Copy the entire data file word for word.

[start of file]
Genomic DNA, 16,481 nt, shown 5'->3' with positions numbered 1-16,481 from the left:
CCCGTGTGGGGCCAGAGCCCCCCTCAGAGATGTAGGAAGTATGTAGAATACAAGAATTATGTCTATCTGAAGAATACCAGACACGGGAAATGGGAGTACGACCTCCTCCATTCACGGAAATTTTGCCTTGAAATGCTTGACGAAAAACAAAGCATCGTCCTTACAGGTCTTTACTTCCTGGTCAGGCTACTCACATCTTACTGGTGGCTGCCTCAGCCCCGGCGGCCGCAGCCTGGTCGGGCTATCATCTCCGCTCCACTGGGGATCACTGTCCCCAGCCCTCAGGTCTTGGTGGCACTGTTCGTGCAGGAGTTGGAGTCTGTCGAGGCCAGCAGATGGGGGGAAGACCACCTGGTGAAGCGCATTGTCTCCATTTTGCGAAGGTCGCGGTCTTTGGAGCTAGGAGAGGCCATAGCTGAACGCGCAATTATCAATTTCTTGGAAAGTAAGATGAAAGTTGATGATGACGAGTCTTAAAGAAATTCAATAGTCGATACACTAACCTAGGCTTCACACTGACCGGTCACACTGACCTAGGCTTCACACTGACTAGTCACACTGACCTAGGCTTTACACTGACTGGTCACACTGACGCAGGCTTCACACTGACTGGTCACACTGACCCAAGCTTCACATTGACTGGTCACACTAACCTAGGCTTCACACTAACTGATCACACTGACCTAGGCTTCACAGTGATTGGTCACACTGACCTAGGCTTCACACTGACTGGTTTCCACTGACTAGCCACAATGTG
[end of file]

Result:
Genomic DNA, 16,481 nt, shown 5'->3' with positions numbered 1-16,481 from the left:
CCCGTGTGGGGCCAGAGCCCCCCTCAGAGATGTAGGAAGTATGTAGAATACAAGAATTATGTCTATCTGAAGAATACCAGACACGGGAAATGGGAGTACGACCTCCTCCATTCACGGAAATTTTGCCTTGAAATGCTTGACGAAAAACAAAGCATCGTCCTTACAGGTCTTTACTTCCTGGTCAGGCTACTCACATCTTACTGGTGGCTGCCTCAGCCCCGGCGGCCGCAGCCTGGTCGGGCTATCATCTCCGCTCCACTGGGGATCACTGTCCCCAGCCCTCAGGTCTTGGTGGCACTGTTCGTGCAGGAGTTGGAGTCTGTCGAGGCCAGCAGATGGGGGGAAGACCACCTGGTGAAGCGCATTGTCTCCATTTTGCGAAGGTCGCGGTCTTTGGAGCTAGGAGAGGCCATAGCTGAACGCGCAATTATCAATTTCTTGGAAAGTAAGATGAAAGTTGATGATGACGAGTCTTAAAGAAATTCAATAGTCGATACACTAACCTAGGCTTCACACTGACCGGTCACACTGACCTAGGCTTCACACTGACTAGTCACACTGACCTAGGCTTTACACTGACTGGTCACACTGACGCAGGCTTCACACTGACTGGTCACACTGACCCAAGCTTCACATTGACTGGTCACACTAACCTAGGCTTCACACTAACTGATCACACTGACCTAGGCTTCACAGTGATTGGTCACACTGACCTAGGCTTCACACTGACTGGTTTCCACTGACTAGCCACAATGTG